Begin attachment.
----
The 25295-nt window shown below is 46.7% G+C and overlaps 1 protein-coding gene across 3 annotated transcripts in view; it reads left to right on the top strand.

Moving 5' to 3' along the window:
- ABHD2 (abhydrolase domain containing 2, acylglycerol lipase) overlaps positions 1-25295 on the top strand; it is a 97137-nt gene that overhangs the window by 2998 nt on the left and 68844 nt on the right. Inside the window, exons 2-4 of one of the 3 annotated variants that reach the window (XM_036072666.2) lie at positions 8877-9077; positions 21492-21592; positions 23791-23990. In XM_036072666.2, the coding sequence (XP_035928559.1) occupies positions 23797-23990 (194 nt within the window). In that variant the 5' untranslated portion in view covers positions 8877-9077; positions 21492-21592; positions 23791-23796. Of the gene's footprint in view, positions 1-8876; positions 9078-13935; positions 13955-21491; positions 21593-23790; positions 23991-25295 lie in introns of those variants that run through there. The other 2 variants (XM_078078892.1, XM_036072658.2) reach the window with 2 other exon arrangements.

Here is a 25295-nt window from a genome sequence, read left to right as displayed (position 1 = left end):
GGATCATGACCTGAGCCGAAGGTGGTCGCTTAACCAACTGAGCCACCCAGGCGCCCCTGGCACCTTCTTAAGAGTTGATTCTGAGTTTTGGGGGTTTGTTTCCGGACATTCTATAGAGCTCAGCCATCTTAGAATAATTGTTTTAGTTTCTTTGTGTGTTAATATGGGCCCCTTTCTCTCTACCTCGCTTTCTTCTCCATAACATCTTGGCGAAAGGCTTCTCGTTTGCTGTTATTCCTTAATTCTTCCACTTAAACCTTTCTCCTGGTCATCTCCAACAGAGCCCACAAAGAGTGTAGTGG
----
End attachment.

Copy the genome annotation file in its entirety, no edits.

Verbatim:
The 25295-nt window shown below is 46.7% G+C and overlaps 1 protein-coding gene across 3 annotated transcripts in view; it reads left to right on the top strand.

Moving 5' to 3' along the window:
- ABHD2 (abhydrolase domain containing 2, acylglycerol lipase) overlaps positions 1-25295 on the top strand; it is a 97137-nt gene that overhangs the window by 2998 nt on the left and 68844 nt on the right. Inside the window, exons 2-4 of one of the 3 annotated variants that reach the window (XM_036072666.2) lie at positions 8877-9077; positions 21492-21592; positions 23791-23990. In XM_036072666.2, the coding sequence (XP_035928559.1) occupies positions 23797-23990 (194 nt within the window). In that variant the 5' untranslated portion in view covers positions 8877-9077; positions 21492-21592; positions 23791-23796. Of the gene's footprint in view, positions 1-8876; positions 9078-13935; positions 13955-21491; positions 21593-23790; positions 23991-25295 lie in introns of those variants that run through there. The other 2 variants (XM_078078892.1, XM_036072658.2) reach the window with 2 other exon arrangements.

Here is a 25295-nt window from a genome sequence, read left to right as displayed (position 1 = left end):
GGATCATGACCTGAGCCGAAGGTGGTCGCTTAACCAACTGAGCCACCCAGGCGCCCCTGGCACCTTCTTAAGAGTTGATTCTGAGTTTTGGGGGTTTGTTTCCGGACATTCTATAGAGCTCAGCCATCTTAGAATAATTGTTTTAGTTTCTTTGTGTGTTAATATGGGCCCCTTTCTCTCTACCTCGCTTTCTTCTCCATAACATCTTGGCGAAAGGCTTCTCGTTTGCTGTTATTCCTTAATTCTTCCACTTAAACCTTTCTCCTGGTCATCTCCAACAGAGCCCACAAAGAGTGTAGTGG